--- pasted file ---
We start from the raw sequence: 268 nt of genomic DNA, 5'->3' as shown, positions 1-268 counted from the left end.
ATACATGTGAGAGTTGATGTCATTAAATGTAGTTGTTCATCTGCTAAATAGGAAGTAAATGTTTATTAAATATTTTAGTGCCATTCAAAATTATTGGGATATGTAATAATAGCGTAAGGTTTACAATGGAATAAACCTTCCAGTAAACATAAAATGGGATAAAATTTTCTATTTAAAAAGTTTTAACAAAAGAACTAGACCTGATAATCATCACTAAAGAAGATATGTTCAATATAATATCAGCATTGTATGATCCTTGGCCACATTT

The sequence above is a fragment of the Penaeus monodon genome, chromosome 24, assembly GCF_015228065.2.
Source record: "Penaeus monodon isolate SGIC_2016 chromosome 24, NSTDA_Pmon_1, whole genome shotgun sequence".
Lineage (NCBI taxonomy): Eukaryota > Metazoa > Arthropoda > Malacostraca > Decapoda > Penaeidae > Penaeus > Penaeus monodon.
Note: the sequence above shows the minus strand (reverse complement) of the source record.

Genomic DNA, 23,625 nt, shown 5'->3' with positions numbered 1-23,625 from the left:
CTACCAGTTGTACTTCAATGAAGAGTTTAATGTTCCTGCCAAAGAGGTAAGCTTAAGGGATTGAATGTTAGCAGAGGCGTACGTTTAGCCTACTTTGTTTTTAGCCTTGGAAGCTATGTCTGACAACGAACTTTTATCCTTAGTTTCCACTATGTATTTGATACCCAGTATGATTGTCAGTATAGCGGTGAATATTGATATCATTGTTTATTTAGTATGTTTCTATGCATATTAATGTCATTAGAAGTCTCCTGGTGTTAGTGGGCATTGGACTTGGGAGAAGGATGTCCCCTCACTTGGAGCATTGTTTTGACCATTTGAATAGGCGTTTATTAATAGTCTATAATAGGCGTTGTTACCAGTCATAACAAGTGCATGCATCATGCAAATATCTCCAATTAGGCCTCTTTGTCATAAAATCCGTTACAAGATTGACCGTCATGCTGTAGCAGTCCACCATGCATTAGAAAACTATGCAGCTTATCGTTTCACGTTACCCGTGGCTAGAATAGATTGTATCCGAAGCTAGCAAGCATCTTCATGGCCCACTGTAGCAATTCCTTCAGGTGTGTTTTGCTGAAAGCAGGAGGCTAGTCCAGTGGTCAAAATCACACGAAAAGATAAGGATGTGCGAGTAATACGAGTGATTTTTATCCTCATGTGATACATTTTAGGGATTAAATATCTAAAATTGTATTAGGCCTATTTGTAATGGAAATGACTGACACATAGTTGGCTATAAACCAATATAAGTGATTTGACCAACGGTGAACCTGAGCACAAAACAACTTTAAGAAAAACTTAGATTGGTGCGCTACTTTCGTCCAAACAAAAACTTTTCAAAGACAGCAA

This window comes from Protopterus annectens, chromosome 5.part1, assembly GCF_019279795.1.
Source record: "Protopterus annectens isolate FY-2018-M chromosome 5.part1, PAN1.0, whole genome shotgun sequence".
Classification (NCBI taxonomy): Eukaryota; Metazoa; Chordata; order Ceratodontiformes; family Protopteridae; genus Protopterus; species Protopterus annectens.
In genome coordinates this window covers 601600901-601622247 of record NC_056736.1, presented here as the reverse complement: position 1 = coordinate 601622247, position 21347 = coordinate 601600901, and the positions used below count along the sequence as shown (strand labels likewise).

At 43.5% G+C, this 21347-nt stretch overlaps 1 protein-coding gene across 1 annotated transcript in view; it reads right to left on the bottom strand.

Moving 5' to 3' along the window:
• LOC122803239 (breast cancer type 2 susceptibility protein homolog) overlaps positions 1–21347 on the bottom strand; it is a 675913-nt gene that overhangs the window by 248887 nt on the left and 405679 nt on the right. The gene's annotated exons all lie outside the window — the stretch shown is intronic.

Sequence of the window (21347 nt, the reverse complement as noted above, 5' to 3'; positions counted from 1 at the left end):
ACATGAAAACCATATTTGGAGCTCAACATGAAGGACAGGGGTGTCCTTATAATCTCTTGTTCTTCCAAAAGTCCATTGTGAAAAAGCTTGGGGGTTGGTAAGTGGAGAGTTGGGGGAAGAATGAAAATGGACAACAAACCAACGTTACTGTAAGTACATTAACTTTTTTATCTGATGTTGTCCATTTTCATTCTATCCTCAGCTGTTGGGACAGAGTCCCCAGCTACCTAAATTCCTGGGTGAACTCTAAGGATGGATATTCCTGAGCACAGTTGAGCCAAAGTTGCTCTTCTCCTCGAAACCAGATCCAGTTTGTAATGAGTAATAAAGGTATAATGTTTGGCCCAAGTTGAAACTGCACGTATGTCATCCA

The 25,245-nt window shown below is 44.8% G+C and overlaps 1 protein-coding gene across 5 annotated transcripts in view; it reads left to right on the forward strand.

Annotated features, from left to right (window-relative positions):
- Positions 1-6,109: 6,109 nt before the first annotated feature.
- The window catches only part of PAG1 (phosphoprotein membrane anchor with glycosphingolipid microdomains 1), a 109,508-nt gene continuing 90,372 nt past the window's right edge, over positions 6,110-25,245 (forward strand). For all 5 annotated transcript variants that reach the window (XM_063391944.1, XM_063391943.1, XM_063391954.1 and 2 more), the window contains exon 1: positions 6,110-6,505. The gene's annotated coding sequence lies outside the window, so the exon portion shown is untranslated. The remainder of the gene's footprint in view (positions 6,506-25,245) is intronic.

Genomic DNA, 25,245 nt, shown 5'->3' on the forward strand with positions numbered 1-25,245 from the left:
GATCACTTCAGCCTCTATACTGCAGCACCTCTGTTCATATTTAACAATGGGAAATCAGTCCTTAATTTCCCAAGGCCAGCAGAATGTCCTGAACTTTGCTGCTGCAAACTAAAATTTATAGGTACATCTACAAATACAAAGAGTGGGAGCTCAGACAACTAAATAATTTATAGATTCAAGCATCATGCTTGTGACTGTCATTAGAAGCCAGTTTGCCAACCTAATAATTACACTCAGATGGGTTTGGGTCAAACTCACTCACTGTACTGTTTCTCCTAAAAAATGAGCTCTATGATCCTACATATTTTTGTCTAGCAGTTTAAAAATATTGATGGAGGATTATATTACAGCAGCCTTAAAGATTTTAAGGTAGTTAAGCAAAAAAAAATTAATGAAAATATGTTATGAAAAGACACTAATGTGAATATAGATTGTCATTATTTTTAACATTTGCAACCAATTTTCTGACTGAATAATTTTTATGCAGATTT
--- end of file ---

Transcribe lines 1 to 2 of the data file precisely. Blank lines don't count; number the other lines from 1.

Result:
We start from the raw sequence: 268 nt of genomic DNA, 5'->3' as shown, positions 1-268 counted from the left end.
ATACATGTGAGAGTTGATGTCATTAAATGTAGTTGTTCATCTGCTAAATAGGAAGTAAATGTTTATTAAATATTTTAGTGCCATTCAAAATTATTGGGATATGTAATAATAGCGTAAGGTTTACAATGGAATAAACCTTCCAGTAAACATAAAATGGGATAAAATTTTCTATTTAAAAAGTTTTAACAAAAGAACTAGACCTGATAATCATCACTAAAGAAGATATGTTCAATATAATATCAGCATTGTATGATCCTTGGCCACATTT